What Is a 12.44
If you’re charged with a felony, there’s a good chance you’ve heard of “a 12.44” and probably want to know more about it and how you may be able to get it.
Section 12.44 of the Texas Penal Code has 2 sections. They allow a state jail felony to be prosecuted as a misdemeanor or punished as a misdemeanor.
The first section, 12.44a, allows a judge to punish a state jail felony as a misdemeanor. A state jail facility is a prison facility for people convicted of crimes that are a higher level than a misdemeanor, but less than a 3rd degree felony. There are 17 state jail facilities located in Texas. If a judge grants you a 12.44, you would serve your time at the County Jail, just like someone who serves time on a misdemeanor. Even though you would be punished as if it were a misdemeanor, you would still be convicted of a felony.
The second section, 12.44b, allows the prosecutor to prosecute a case as if it’s a Class A Misdemeanor. Under this section, not only would you be punished as if it were a misdemeanor, it would actually be a misdemeanor conviction.
There are two big misconceptions about 12.44s. The first is that any felony qualifies. To qualify for either 12.44, you must be charged with a state jail felony. If you’re charged with a 3rd degree felony or anything higher, you do not qualify.
The second misconception is that you have the right to a 12.44. The only way to get a 12.44 is through a plea agreement with the prosecutor or to convince a judge to grant it despite the prosecutor not agreeing to it. From a practical standpoint, if the prosecutor doesn’t agree to it, it’s going to be a hard to convince the judge to grant it.
Why Do You Want It
You want a 12.44 to try and avoid a felony conviction and because you will serve less time in a county jail. If you get a 12.44 through an agreement with the prosecutor, you can avoid a felony conviction. This could mean that you may still be able to own firearms and it could prevent this conviction from being used to enhance a later charge.
You will also probably serve less time. In a state jail facility, you will serve time day for day. This means that if you’re sentenced to a year in a state jail facility, you will servce 365 days. In a county facility, you will often eanr 2 or even 3 days credit for every day that your in jail. This means that if you’re sentenced to a year in the county jail, you may only serve 4-6 months before being released.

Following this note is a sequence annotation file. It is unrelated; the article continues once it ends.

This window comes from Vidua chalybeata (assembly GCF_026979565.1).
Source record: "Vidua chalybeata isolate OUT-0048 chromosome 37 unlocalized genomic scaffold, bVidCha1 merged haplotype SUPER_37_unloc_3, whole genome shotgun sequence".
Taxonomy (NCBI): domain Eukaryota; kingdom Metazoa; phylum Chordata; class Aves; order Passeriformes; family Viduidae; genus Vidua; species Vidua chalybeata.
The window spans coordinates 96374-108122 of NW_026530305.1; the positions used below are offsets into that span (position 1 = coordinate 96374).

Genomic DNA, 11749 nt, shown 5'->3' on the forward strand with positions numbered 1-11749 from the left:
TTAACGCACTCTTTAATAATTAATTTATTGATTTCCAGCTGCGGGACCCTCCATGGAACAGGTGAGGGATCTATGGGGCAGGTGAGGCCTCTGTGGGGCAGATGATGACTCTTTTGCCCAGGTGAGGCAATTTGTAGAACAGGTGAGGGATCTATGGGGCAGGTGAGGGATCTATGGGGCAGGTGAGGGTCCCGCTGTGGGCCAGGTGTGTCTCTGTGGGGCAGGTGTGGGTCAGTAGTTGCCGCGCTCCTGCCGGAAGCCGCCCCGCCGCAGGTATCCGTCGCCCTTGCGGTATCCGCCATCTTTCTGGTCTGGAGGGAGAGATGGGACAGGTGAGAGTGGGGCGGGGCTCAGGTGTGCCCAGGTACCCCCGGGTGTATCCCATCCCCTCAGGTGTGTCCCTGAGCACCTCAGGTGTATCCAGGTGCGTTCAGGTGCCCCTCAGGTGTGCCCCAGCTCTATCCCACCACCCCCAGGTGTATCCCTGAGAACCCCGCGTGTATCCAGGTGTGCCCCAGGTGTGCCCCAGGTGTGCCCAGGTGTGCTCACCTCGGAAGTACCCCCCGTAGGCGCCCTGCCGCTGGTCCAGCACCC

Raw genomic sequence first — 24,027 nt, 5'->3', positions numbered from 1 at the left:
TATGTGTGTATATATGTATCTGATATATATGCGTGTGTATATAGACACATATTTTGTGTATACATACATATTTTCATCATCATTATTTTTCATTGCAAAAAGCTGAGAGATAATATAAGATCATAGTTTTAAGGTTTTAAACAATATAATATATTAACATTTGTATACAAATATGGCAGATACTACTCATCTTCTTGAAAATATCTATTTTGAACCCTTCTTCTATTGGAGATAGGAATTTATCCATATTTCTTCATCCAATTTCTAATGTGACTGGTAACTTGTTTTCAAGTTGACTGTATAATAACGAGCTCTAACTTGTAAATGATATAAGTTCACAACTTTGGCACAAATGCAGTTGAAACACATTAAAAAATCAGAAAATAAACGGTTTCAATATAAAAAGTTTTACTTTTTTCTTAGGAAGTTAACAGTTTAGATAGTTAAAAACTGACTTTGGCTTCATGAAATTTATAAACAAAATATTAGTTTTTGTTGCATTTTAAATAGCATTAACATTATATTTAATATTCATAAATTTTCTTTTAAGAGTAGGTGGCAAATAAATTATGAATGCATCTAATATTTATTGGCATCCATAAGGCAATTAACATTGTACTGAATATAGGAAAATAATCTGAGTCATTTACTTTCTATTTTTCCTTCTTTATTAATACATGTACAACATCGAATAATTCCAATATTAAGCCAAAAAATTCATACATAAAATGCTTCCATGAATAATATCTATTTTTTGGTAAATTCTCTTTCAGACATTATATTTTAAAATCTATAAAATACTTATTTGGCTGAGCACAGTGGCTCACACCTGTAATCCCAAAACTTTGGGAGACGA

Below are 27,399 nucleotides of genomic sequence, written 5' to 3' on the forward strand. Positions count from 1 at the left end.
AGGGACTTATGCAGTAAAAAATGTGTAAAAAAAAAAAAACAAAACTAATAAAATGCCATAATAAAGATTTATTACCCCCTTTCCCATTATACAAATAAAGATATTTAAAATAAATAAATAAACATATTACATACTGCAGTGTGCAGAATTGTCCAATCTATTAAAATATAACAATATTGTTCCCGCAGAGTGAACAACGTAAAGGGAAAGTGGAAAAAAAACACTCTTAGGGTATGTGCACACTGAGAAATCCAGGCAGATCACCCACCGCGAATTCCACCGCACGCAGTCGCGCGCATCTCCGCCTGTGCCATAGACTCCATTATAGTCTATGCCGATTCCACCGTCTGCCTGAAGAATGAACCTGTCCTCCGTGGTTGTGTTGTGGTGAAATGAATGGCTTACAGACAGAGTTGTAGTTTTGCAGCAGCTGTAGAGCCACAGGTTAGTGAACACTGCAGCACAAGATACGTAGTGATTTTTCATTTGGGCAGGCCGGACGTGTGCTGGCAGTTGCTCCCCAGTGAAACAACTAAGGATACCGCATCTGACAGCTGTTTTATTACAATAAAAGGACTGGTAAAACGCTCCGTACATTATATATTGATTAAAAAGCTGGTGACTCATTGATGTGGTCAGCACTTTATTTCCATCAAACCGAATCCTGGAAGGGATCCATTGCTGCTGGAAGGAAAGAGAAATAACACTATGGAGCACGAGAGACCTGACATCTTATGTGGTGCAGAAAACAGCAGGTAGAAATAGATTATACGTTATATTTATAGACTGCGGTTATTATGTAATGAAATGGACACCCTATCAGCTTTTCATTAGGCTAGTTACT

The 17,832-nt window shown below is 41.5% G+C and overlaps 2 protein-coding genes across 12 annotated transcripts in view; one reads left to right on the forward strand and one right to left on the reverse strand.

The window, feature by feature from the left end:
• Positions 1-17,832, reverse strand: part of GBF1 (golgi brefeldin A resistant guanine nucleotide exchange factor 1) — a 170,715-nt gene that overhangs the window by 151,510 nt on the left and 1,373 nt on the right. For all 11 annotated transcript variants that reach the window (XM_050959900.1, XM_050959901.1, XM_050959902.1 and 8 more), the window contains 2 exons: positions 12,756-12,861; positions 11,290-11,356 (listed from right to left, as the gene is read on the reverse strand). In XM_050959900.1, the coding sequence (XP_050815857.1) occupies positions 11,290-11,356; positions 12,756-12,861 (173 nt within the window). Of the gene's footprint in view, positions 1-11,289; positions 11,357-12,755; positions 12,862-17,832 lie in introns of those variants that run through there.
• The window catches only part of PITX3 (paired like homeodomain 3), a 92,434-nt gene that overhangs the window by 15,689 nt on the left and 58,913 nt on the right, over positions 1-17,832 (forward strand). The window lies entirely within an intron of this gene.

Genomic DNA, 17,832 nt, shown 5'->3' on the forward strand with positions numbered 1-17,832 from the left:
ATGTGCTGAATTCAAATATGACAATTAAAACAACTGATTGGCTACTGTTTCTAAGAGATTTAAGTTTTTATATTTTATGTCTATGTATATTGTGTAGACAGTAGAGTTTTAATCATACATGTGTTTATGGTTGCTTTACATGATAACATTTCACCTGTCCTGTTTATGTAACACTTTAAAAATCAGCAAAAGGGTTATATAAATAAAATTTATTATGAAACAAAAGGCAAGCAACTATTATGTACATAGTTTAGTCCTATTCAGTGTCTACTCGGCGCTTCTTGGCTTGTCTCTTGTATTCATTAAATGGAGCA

How Can You Get It
The most likely way to get a 12.44 is through a plea with the prosecutor. Judges rarely grant them if the state does not agree to it. Most prosecutors will look at the facts of the case, your criminal history, and the nature of the charge when deciding whether or not to agree to it. Prosecutors also vary widely on how they evaluate cases, so the same case may get a 12.44 from one prosecutor, but not another.
If there is no agreement, you can still ask the judge to grant you a 12.44. When deciding whether or not to grant it, they should consider the gravity and circumstances of the case, and your history, character, and rehabilitative needs.
A 12.44 could be a huge benefit if you’re being charged with a state jail felony, but they’re not as common as many people believe. You’ve got a much better chance of getting it if you don’t have much or any criminal history, you’re being charged with drug possession or some other non-violent charge, and if you can get a prosecutor to agree to it.
If you’re wondering if your case may qualify for a 12.44 or if you have any questions about it, call me or click below to set up a consultation.
Sec. 12.44. REDUCTION OF STATE JAIL FELONY PUNISHMENT TO MISDEMEANOR PUNISHMENT. (a) A court may punish a defendant who is convicted of a state jail felony by imposing the confinement permissible as punishment for a Class A misdemeanor if, after considering the gravity and circumstances of the felony committed and the history, character, and rehabilitative needs of the defendant, the court finds that such punishment would best serve the ends of justice.
(b) At the request of the prosecuting attorney, the court may authorize the prosecuting attorney to prosecute a state jail felony as a Class A misdemeanor.